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  5. "Do you come here often?"

"Do you come here often?"

Translation:Kommer du ofta hit?

November 19, 2014



What's the difference between "här" and "hit"?


The link recommended by Mygrapefruit is not available.


The Local unfortunately deleted all of those posts a while ago. It's a great shame: they were a tremendous resource.

As for the actual question, här is a place and hit is a direction. Hence:

  • jag går här = I am walking here, as in: I am walking in this place
  • jag går hit = I am walking here, as in: I am walking to this place


I just cant get my head round this. If i was at a club and asked someone if they came here often, surely i'd mean this club so by the above example it would be "här", but its not. What am i missing?? Is it because id be traveling to the club from somewhere else, so the inference is "Do you make the journey to this club location often?!" Hahahaha! Its making my brain hurt!


I have the same issue. "Do you come here often? Implies 'here' is a place. I'm confused as to how 'here' in this context is a direction.


Tack så mycket! Very helpful, as usual.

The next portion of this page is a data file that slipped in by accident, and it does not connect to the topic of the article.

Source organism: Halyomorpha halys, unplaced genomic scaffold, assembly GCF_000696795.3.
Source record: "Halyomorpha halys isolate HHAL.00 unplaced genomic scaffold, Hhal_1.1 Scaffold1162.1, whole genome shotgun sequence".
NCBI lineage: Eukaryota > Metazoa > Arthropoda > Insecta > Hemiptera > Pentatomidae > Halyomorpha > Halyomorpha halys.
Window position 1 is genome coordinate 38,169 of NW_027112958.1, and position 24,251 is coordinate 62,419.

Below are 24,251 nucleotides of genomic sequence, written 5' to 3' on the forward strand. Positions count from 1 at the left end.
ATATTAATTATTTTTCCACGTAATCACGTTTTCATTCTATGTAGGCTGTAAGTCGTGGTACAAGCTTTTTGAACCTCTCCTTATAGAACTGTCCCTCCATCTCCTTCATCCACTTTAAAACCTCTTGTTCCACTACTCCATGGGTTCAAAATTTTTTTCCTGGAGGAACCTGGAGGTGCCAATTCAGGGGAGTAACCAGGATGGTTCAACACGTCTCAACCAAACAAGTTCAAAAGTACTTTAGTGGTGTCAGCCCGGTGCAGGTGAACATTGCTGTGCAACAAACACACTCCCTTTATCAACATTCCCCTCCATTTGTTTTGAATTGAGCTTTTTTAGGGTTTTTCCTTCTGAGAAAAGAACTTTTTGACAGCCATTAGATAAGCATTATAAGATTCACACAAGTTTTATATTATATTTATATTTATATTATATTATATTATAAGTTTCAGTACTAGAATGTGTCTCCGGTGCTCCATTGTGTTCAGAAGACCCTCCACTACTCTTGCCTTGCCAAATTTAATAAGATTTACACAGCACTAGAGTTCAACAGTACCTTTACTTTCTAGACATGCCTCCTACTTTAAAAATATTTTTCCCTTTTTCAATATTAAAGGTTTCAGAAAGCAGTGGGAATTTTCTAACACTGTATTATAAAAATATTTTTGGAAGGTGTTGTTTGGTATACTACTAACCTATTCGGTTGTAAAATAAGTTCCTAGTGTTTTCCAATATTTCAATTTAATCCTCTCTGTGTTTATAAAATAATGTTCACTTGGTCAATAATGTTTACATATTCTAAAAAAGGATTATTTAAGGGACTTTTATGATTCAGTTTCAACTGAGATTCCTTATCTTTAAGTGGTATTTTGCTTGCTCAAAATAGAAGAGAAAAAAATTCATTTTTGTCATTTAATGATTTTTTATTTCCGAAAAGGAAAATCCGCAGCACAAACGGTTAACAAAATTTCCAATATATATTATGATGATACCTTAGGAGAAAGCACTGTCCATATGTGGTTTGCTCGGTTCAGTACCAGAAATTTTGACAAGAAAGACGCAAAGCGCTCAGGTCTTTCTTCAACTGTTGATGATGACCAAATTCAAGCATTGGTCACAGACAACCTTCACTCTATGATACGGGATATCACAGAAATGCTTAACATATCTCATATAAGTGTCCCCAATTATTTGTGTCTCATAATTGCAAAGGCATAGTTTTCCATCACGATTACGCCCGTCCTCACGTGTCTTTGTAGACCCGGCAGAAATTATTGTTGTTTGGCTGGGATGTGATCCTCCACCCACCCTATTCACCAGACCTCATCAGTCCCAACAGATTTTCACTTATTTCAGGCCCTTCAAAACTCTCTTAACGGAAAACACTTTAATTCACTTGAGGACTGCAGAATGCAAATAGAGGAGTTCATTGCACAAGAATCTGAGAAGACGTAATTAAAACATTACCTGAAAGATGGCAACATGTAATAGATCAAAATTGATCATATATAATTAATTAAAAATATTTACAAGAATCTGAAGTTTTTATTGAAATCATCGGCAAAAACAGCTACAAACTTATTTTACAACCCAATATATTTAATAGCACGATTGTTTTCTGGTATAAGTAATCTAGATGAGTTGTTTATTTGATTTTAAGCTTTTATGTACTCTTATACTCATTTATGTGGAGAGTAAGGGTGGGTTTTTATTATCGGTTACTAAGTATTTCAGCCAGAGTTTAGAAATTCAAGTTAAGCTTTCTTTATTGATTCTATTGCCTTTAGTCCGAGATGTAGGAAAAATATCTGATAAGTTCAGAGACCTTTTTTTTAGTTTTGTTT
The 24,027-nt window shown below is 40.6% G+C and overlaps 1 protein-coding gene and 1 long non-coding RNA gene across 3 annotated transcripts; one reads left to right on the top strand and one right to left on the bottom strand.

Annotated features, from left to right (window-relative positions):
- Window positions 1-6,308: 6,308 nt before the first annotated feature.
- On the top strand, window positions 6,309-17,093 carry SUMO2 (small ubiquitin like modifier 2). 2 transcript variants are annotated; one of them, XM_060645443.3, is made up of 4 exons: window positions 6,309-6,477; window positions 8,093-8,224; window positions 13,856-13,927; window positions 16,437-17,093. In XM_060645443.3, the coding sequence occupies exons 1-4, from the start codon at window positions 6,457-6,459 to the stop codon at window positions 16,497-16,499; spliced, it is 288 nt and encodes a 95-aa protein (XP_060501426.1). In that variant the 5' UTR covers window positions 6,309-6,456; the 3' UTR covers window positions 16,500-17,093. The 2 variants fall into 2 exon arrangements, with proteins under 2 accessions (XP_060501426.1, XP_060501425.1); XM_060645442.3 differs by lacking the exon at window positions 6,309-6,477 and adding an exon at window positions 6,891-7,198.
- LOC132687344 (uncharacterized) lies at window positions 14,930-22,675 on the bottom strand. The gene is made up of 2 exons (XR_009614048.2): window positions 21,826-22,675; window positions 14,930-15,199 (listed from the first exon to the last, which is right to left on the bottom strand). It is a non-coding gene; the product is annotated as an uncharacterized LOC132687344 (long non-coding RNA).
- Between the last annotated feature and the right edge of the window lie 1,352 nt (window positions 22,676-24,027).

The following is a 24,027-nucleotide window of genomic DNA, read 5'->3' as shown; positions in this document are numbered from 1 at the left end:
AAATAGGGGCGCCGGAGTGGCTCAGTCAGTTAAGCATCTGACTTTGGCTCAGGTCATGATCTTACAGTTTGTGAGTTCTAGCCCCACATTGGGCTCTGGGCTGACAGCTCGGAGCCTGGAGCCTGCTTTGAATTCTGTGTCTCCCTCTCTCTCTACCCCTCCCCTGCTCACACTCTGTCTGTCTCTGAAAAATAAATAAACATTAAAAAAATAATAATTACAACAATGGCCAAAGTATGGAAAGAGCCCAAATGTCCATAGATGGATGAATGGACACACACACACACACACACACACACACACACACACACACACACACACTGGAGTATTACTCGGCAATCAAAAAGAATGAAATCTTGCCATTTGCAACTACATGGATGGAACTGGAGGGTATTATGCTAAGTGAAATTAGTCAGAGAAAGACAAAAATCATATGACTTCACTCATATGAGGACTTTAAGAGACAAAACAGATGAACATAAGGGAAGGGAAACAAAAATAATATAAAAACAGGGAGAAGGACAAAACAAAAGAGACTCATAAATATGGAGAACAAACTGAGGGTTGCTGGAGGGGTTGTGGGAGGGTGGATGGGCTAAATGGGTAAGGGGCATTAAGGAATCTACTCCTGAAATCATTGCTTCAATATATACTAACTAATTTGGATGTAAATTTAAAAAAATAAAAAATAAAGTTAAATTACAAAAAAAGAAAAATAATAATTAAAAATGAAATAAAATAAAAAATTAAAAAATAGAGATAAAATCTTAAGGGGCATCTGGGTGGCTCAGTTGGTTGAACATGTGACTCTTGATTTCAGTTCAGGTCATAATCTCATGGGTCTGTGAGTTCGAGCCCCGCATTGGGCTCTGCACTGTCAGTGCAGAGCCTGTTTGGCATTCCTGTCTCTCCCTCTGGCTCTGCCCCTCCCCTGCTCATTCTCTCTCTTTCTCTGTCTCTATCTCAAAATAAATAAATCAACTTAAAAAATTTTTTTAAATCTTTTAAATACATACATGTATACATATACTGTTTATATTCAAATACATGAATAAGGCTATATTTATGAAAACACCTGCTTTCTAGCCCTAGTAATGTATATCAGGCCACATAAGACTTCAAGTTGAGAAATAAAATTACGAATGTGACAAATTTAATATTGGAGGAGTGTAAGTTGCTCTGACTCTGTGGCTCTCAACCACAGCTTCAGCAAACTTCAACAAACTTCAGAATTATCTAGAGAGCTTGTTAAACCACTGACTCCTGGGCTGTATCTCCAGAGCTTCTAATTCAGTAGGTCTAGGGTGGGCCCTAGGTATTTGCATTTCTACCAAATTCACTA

Tack! So it's similar to "var" and "vart" then?


Yes :) Idk if she mentions it in the article but I learned in school that här/var is a co-ordinate, and hit/vart is a direction! Should work with the others as well.


And also similar to "där" och "dit"


Vart han går? Han kommer hit. Var han är? Han är här.


Is "Kommer du hit ofta" also acceptable?


Yes, there's not much difference between the two.


This phrase is only really used as a bit of an ironic chat-up line in the UK. Is it the same in Swedish or could it be used in general conversation?


It could be used in general conversation, but the cliché pick-up line sense also exists.


So as far as I understand it - because most adverbs come after the verb in normal sentences, Du kommer ofta hit, when asking a question the verb moves the first position but the adverb stays in the same place. Is that right?


That is correct. :)


Is there some rule I'm missing that 'att komma' always has to be used with a directional indicator instead of a place indicator? In the English sentence, the implication is that you're talking about the current location, and 'here' is very much a place indicator, not a directional indicator (otherwise the use of 'here' tends more towards being hyper-specific), which I would think would mean it gets translated as 'här', not 'hit'.


I think the issue isn't really komma - which can very much take a place, often with a preposition - but rather här/hit. In English, "where" can mean either "at this place" or "to this place". But in Swedish, här is strictly "at this place" and hit is strictly "to this place". So basically, saying komma här is like saying "come at this place".

That said, komma här is in some use, but it's very colloquial and should not be accepted.

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